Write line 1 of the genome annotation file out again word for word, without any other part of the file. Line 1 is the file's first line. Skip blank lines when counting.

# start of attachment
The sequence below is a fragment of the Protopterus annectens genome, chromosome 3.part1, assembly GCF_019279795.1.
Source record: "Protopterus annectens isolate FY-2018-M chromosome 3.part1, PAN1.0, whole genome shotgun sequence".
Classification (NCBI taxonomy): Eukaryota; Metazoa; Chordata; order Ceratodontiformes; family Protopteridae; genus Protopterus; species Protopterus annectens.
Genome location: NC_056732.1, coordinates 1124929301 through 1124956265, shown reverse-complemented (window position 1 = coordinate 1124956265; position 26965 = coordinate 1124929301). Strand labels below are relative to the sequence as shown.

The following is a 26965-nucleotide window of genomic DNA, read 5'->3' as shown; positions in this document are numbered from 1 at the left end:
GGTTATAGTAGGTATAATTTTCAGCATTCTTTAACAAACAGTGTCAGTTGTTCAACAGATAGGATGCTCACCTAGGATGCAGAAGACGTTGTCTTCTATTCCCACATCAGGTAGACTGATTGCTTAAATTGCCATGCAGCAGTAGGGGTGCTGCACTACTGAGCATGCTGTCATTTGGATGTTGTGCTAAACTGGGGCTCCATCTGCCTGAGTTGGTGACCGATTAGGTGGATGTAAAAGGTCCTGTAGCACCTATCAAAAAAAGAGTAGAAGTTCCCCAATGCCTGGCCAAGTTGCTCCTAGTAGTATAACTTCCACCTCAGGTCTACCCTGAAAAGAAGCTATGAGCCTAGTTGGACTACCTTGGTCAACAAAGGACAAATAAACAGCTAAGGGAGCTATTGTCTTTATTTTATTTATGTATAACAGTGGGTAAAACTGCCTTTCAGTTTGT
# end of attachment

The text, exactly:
The sequence below is a fragment of the Protopterus annectens genome, chromosome 3.part1, assembly GCF_019279795.1.